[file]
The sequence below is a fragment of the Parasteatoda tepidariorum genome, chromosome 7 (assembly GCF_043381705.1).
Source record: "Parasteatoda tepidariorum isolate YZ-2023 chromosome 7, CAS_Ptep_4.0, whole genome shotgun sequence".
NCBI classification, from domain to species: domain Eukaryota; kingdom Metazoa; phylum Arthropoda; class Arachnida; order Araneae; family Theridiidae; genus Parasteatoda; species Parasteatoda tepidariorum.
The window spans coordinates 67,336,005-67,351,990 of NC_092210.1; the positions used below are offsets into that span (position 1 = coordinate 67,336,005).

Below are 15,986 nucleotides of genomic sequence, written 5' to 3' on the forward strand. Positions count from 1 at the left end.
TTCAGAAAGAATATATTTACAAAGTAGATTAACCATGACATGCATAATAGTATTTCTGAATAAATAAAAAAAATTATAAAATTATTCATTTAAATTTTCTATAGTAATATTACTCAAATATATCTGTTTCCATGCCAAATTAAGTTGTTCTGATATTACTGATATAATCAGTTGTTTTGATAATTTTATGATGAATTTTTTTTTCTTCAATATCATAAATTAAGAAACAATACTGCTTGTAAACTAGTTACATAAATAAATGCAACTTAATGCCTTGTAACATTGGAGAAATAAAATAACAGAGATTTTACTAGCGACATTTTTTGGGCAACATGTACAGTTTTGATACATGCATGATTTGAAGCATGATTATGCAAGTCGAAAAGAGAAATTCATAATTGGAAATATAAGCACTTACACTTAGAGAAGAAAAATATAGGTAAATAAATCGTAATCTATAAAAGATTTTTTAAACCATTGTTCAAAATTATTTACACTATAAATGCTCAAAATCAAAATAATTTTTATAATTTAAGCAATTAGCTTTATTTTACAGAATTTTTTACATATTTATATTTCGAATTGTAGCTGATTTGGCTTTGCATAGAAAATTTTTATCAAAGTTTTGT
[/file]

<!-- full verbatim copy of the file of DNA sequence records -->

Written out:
The sequence below is a fragment of the Parasteatoda tepidariorum genome, chromosome 7 (assembly GCF_043381705.1).
Source record: "Parasteatoda tepidariorum isolate YZ-2023 chromosome 7, CAS_Ptep_4.0, whole genome shotgun sequence".
NCBI classification, from domain to species: domain Eukaryota; kingdom Metazoa; phylum Arthropoda; class Arachnida; order Araneae; family Theridiidae; genus Parasteatoda; species Parasteatoda tepidariorum.
The window spans coordinates 67,336,005-67,351,990 of NC_092210.1; the positions used below are offsets into that span (position 1 = coordinate 67,336,005).

Below are 15,986 nucleotides of genomic sequence, written 5' to 3' on the forward strand. Positions count from 1 at the left end.
TTCAGAAAGAATATATTTACAAAGTAGATTAACCATGACATGCATAATAGTATTTCTGAATAAATAAAAAAAATTATAAAATTATTCATTTAAATTTTCTATAGTAATATTACTCAAATATATCTGTTTCCATGCCAAATTAAGTTGTTCTGATATTACTGATATAATCAGTTGTTTTGATAATTTTATGATGAATTTTTTTTTCTTCAATATCATAAATTAAGAAACAATACTGCTTGTAAACTAGTTACATAAATAAATGCAACTTAATGCCTTGTAACATTGGAGAAATAAAATAACAGAGATTTTACTAGCGACATTTTTTGGGCAACATGTACAGTTTTGATACATGCATGATTTGAAGCATGATTATGCAAGTCGAAAAGAGAAATTCATAATTGGAAATATAAGCACTTACACTTAGAGAAGAAAAATATAGGTAAATAAATCGTAATCTATAAAAGATTTTTTAAACCATTGTTCAAAATTATTTACACTATAAATGCTCAAAATCAAAATAATTTTTATAATTTAAGCAATTAGCTTTATTTTACAGAATTTTTTACATATTTATATTTCGAATTGTAGCTGATTTGGCTTTGCATAGAAAATTTTTATCAAAGTTTTGT